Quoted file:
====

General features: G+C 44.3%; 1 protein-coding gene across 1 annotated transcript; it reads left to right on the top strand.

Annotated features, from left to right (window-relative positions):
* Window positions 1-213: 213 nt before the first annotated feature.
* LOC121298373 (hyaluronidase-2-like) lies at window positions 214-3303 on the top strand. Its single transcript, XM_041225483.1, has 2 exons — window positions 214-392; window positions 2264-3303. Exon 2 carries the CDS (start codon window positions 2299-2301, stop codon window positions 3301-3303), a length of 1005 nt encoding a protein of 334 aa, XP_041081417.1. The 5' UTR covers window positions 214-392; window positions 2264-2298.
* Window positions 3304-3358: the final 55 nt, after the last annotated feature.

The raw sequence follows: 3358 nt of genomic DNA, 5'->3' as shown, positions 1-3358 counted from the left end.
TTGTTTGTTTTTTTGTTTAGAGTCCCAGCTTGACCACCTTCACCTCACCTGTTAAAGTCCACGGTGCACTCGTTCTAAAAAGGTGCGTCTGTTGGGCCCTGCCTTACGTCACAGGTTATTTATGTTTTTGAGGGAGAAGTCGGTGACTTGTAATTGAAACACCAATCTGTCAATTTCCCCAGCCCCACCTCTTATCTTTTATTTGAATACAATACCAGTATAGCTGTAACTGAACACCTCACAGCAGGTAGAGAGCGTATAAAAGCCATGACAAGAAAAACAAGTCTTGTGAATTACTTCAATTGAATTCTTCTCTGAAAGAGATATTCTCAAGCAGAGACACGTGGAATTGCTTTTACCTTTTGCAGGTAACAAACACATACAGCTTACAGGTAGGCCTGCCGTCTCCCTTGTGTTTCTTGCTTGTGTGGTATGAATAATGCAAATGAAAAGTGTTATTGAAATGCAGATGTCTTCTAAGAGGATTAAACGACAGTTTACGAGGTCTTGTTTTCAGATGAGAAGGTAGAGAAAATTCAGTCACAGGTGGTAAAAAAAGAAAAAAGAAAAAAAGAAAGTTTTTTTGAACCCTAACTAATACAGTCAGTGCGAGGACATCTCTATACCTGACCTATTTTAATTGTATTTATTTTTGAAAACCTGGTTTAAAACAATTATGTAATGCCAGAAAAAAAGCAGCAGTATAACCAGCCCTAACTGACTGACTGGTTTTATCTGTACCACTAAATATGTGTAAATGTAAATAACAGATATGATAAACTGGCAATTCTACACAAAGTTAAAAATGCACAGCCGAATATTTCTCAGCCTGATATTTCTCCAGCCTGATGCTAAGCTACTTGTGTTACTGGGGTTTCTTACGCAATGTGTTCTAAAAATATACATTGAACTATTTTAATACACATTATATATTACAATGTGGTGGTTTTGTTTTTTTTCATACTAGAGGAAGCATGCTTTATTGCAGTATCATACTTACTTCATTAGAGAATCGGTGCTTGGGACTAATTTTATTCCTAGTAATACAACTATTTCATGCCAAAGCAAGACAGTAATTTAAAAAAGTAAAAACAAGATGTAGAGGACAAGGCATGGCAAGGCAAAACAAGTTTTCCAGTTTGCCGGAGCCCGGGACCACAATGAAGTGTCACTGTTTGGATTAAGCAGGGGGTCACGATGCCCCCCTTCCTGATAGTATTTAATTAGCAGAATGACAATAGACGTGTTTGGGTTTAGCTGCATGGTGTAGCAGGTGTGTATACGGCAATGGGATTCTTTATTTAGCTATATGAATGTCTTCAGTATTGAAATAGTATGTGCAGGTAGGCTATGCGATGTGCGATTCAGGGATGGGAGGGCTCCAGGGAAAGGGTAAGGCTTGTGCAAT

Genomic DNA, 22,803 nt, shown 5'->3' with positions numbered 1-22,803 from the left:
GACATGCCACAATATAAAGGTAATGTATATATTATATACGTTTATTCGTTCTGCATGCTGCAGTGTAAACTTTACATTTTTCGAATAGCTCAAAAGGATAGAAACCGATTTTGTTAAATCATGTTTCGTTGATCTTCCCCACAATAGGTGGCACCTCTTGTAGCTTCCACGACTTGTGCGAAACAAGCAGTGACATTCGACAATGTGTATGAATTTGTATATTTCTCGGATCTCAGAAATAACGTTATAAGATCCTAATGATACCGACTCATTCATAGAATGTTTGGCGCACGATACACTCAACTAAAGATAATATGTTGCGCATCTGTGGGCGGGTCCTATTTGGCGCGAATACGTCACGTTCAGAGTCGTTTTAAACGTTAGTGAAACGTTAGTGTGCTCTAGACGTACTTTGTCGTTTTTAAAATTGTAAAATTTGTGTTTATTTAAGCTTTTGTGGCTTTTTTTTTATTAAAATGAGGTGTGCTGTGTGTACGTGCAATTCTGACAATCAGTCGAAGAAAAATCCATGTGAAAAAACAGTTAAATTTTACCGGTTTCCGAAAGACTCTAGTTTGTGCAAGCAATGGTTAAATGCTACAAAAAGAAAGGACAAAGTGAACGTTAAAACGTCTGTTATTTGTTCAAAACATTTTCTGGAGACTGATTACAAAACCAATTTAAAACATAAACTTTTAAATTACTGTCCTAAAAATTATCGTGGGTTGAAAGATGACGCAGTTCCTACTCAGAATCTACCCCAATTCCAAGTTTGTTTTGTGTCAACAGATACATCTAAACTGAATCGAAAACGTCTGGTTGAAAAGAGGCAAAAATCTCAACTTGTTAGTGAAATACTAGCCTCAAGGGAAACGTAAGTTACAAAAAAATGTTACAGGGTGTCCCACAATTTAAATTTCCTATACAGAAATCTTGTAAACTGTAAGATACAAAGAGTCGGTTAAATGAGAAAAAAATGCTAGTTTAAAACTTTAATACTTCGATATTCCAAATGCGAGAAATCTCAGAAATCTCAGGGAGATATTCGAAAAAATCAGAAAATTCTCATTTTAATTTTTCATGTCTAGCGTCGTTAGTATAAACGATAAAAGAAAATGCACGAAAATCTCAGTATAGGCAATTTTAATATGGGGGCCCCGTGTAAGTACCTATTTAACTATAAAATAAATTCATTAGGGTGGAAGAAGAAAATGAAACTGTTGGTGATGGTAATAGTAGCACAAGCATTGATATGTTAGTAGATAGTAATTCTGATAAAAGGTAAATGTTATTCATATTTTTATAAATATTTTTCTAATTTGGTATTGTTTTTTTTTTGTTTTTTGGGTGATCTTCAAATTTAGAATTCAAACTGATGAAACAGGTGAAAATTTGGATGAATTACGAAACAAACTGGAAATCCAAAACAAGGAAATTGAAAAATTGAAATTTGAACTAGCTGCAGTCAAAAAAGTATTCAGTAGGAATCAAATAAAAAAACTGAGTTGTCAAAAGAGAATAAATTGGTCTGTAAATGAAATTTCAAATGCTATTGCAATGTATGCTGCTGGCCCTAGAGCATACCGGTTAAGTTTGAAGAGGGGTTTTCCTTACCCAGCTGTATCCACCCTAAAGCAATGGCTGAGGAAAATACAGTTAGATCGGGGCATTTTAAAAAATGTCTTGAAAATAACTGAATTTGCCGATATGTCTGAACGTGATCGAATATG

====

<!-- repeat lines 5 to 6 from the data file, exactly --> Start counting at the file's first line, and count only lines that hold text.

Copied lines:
* Window positions 3304-3358: the final 55 nt, after the last annotated feature.

The raw sequence follows: 3358 nt of genomic DNA, 5'->3' as shown, positions 1-3358 counted from the left end.